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November 2010

GAPs in GAAP – Accounting of Treasury Shares

By Dolphy D’Souza | Chartered Accountant
Reading Time 3 mins

Accounting standards

Companies may have invested
in their own shares for a number of reasons, for example, treasury shares are
created at the time of mergers and acquisitions of a group company or any other
company. When a company sells its own shares, the shares are transferred from
one set of owners to another set of owners. Under International Financial
Reporting Standards (IFRS), no gain or loss is recognised on the acquisition or
sale of treasury shares, because they are considered as fresh capital issuances
leading to an increase or decrease in share capital rather than an income or an
expense. The acquisition or subsequent resale by an entity of its own equity
instruments represents a transfer between those holders of equity instruments
who have given up their equity interest and those who continue to hold an equity
instrument and hence no gain or loss is recognised.

IAS 32, Financial
: Presentation sets out the requirements very clearly in paragraphs 33 and 34.

33 If an entity
reacquires its own equity instruments, those instruments (‘treasury shares’)
shall be deducted from equity. No gain or loss shall be recognised in profit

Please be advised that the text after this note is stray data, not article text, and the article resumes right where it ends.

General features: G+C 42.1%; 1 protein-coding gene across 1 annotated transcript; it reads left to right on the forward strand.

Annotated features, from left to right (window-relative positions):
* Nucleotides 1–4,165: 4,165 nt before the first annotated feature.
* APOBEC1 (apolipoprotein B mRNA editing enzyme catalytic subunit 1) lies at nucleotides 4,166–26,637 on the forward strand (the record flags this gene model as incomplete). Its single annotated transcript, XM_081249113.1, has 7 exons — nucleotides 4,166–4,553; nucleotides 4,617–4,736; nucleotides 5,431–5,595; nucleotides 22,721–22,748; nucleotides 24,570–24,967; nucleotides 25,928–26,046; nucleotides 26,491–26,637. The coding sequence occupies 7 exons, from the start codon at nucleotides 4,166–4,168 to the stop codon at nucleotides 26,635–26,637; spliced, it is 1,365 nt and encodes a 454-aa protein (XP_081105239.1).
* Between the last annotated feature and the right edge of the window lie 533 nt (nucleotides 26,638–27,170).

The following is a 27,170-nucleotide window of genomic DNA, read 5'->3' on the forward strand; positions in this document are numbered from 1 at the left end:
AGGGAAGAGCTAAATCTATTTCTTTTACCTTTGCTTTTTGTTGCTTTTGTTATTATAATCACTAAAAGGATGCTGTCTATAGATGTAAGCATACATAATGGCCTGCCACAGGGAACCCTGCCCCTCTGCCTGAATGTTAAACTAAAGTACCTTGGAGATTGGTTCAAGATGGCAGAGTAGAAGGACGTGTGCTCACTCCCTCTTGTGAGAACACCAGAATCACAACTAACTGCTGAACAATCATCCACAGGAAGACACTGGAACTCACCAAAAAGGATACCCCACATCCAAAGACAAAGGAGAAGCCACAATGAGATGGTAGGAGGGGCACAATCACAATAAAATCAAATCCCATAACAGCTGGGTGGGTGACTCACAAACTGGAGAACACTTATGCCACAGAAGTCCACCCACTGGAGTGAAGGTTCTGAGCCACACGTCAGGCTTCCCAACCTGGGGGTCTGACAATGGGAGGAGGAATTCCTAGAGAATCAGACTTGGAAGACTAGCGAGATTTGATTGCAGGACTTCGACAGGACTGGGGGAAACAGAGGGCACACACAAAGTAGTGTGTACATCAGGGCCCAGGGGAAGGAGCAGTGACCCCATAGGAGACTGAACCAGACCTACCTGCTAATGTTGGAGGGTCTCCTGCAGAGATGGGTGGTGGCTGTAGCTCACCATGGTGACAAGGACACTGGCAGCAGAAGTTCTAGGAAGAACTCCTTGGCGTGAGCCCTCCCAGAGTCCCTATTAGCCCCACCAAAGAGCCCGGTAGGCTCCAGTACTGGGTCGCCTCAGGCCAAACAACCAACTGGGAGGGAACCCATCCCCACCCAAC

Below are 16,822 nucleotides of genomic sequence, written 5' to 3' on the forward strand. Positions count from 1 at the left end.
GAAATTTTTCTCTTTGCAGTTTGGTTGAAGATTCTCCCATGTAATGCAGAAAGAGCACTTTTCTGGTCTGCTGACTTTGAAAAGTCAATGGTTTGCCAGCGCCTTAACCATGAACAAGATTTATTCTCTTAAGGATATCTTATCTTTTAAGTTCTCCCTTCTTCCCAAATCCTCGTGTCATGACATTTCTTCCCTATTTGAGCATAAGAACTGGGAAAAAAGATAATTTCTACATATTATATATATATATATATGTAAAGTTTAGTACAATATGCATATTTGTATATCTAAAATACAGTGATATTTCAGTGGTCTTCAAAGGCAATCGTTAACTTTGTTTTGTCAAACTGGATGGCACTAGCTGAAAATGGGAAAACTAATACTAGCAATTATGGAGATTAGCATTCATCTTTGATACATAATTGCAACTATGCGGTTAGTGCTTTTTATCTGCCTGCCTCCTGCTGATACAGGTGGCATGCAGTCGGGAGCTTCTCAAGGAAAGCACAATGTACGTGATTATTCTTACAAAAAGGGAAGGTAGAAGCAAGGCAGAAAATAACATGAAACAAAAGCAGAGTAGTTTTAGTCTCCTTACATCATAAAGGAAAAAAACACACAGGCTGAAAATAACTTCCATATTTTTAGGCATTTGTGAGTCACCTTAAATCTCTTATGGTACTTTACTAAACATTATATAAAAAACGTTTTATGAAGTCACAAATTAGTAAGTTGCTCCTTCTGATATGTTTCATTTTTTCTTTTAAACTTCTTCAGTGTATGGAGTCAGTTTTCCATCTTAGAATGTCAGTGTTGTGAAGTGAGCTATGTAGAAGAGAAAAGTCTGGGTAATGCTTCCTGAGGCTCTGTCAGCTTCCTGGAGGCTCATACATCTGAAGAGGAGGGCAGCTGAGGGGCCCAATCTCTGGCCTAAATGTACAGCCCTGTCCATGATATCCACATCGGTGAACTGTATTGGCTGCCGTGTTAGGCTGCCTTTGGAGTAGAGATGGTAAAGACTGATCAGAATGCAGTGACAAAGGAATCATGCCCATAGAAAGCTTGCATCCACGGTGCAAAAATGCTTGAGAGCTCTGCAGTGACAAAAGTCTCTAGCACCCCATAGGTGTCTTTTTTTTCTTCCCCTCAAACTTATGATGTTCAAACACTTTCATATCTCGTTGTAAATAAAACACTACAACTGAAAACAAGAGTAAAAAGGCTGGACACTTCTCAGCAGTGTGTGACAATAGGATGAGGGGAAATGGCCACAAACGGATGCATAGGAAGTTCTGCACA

or loss on the purchase, sale, issue or cancellation of an entity’s own
equity instruments. Such treasury shares may be acquired and held by the
entity or by other members of the consolidated group. Consideration paid or
received shall be recognised directly in equity.

34 The amount of
treasury shares held is disclosed separately either in the statement of
financial position or in the notes, in accordance with IAS 1 Presentation
of Financial Statements
. An entity provides disclosure in accordance
with IAS 24 Related Party Disclosures if the entity reacquires its
own equity instruments from related parties.

However, under current
Indian accounting standards, in the absence of any specific guidance, there are
disparate practices, though it is common to find companies recognising profit on
sale of treasury shares. This is acceptable under current Indian accounting
standards. However, as already mentioned, the same would not be acceptable under
IFRS. This would provide companies with an accounting arbitrage prior to their
IFRS transition date. For example, a company may sell the treasury shares prior
to the IFRS transition date and thereby recognise gains under Indian GAAP. If
the company sells these shares after adoption of IFRS, it cannot recognise any
gain/loss. As IFRS is being adopted in phases, the accounting arbitrage will
continue for entities that adopt IFRS in later phases or are not required to
apply IFRS.

It may be noted that in
accordance with the directives of SEBI, the stock exchange listing agreements
were amended to require all listed companies to comply with accounting standards
in the case of any merger, amalgamation or restructuring u/s.391 and u/s.394,
and that this would be evidenced by a certificate from the auditors of the
company. Consequently, this had the effect of pre-empting the rights of the High
Court in determining the accounting treatment u/s.391 and u/s. 394. If such a
scheme requires gain/loss to be recognised on sale of treasury shares, then the
auditors will not be able to qualify the certificate with regards to compliance
with accounting standards.

The absence of a standard in India with
regards to accounting of treasury shares is a gap that will be filled
when IFRS kicks in.

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